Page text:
After spending more than $700 million to attract talent and produce its product in 2022, it shouldn’t come as a surprise that LIV Golf made little to no money in its inaugural year.
The upstart circuit led by Greg Norman and financially supported by Saudi Arabia’s Public Investment Fund is currently locked in a high-stakes antitrust lawsuit with the PGA Tour. A motion filed Monday with the U.S. District Court for Northern California saw LIV lawyers admit to “virtually zero” revenue in 2022 in an argument against the Tour, which wishes to add PIF and its governor, Yasir Al-Rumayyan, as plaintiffs in a countersuit against LIV.
Earlier this week PGA Tour lawyers provided four reasons to delay the current trial date and extend the discovery schedule for the ongoing antitrust lawsuit, a move deemed to be “exploiting litigation” by LIV Golf lawyers.
U.S. District Judge Beth Labson Freeman is overseeing the trial that is currently set for January 2024. The deadline to complete document discovery is March 30. The fact discovery deadline is May 26. Freeman will hear the arguments for and against delay on Feb. 24.
“The Tour’s motion to amend should be denied because the amendment would be futile, would cause unfair prejudice, was unduly delayed, and is obviously intended to inappropriately delay the case and resolution of Plaintiffs’ antitrust claims,” wrote LIV’s attorneys. “Delay will equally harm LIV because the Tour continues its anticompetitive conduct while the litigation is pending. The Tour has damaged LIV’s brand, driven up its costs by hundreds of millions of dollars, and driven down revenues to virtually zero.”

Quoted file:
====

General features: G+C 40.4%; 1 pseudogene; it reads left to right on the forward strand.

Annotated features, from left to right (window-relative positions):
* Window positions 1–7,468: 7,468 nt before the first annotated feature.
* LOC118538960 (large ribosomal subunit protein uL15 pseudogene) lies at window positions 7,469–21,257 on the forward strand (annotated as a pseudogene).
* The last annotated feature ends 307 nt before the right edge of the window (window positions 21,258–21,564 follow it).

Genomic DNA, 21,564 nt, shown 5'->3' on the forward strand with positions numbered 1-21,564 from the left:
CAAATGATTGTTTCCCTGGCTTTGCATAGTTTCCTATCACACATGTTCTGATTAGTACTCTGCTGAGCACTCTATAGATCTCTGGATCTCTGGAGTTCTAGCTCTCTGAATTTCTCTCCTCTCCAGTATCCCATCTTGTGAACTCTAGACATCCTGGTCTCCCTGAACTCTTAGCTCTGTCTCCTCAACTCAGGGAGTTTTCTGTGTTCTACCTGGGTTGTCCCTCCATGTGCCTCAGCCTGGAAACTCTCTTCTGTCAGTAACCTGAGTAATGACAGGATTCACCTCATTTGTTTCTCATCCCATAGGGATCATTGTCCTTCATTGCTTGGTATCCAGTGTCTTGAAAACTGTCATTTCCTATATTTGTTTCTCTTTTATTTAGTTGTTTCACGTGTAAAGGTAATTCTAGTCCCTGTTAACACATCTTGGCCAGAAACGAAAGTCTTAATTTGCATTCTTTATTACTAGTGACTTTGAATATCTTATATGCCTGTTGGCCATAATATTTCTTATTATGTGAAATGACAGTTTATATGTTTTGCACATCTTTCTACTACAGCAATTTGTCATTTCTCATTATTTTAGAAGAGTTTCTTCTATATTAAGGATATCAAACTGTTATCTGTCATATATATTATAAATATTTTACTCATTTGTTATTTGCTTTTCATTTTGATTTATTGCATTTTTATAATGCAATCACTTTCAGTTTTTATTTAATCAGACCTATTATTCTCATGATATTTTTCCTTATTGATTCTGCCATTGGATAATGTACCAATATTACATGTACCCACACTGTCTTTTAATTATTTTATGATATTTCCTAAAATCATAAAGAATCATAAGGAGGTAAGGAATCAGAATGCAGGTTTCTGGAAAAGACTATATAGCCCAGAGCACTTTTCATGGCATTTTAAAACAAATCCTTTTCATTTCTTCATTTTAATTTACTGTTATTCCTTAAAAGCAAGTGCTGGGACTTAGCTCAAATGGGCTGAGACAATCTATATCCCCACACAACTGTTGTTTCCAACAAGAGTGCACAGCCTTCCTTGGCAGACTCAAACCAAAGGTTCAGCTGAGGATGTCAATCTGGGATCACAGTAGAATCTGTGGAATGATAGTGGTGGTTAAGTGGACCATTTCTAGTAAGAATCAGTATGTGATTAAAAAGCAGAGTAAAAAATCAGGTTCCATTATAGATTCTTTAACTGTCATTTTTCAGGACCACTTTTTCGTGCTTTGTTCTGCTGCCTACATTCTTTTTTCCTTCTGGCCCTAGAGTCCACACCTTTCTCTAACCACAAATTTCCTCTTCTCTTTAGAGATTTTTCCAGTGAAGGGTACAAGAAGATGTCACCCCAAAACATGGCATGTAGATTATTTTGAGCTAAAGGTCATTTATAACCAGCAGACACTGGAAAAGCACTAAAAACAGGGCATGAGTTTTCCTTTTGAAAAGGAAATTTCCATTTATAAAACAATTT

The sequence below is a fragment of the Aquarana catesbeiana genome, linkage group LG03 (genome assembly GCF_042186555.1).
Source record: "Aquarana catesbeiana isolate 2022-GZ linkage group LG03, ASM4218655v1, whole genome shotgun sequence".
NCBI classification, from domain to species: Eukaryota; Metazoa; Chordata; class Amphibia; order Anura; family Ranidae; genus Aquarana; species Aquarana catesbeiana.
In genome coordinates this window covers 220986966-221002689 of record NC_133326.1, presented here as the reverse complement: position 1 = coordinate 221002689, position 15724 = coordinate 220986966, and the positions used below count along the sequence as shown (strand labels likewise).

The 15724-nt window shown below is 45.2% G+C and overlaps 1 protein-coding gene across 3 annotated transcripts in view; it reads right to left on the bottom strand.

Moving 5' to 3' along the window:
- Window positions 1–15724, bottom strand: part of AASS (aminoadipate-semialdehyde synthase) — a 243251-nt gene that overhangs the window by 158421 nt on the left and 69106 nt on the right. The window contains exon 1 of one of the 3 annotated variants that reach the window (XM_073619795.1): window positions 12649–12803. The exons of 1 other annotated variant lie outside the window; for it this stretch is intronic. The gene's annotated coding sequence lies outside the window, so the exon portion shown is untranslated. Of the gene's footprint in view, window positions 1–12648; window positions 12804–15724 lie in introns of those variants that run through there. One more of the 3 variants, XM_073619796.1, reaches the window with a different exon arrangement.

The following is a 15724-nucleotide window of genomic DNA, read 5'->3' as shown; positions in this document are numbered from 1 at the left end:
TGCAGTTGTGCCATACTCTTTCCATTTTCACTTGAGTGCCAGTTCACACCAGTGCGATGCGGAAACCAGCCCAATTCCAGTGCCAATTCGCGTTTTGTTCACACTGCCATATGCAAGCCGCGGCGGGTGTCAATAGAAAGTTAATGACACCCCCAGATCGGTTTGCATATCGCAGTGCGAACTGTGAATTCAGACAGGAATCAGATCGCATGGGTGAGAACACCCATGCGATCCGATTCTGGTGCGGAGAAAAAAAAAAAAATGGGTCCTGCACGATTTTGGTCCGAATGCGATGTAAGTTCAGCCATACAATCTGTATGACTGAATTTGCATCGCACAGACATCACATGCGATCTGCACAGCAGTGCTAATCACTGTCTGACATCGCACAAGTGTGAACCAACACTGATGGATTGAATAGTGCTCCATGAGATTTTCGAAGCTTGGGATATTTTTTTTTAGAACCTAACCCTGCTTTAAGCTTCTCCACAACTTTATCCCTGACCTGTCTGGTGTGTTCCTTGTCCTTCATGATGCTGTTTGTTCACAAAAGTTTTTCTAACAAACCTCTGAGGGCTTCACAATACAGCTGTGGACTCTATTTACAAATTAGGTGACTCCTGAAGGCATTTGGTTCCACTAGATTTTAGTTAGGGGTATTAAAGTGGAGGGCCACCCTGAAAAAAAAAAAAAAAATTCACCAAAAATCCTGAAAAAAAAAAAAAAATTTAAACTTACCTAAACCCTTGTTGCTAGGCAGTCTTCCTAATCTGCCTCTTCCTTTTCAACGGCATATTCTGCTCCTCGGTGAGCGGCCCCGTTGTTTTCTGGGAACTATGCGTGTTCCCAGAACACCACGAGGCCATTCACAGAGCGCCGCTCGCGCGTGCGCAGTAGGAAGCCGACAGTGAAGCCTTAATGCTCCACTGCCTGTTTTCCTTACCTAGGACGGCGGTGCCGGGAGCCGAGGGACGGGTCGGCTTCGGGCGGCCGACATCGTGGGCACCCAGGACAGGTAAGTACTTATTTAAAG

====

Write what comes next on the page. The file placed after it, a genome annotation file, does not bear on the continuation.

Eleven LIV Golf players, including Phil Mickelson and Bryson DeChambeau, filed a federal antitrust lawsuit against the PGA Tour in August of last year. Over the last six months, players have joined and dropped from the suit, and now just LIV Golf, DeChambeau, Matt Jones and Peter Uihlein remain.
In a meeting with select members of the media during its team championship last October, LIV Golf officials laid out some plans for the future and how it was going all in on the team format. The aim is for a business model that would eventually be similar to that of the NFL and other major team sports, with hopes that franchising its teams will create a revenue stream that LIV currently doesn’t possess.
Former Chief Operating Officer Atul Khosla, who has since left his position with LIV, said a successful 2023 would see 12 established teams and brands, as well as a commercialized product.
“We’ve got to get on TV, we’ve got to have corporate partners,” Khosla explained in October. “Those are successful things that we need, those are sort of milestones that we need to hit go into next year.”
LIV announced a multiyear broadcast agreement with the CW network last month, though the deal is reportedly a revenue-share where LIV won’t receive rights fees and continues to cover production costs.
LIV will return to action with the debut event of its re-branded 14-event league later this month at Mayakoba’s El Camaleón Golf Course on the Riviera Maya, Feb. 24-26.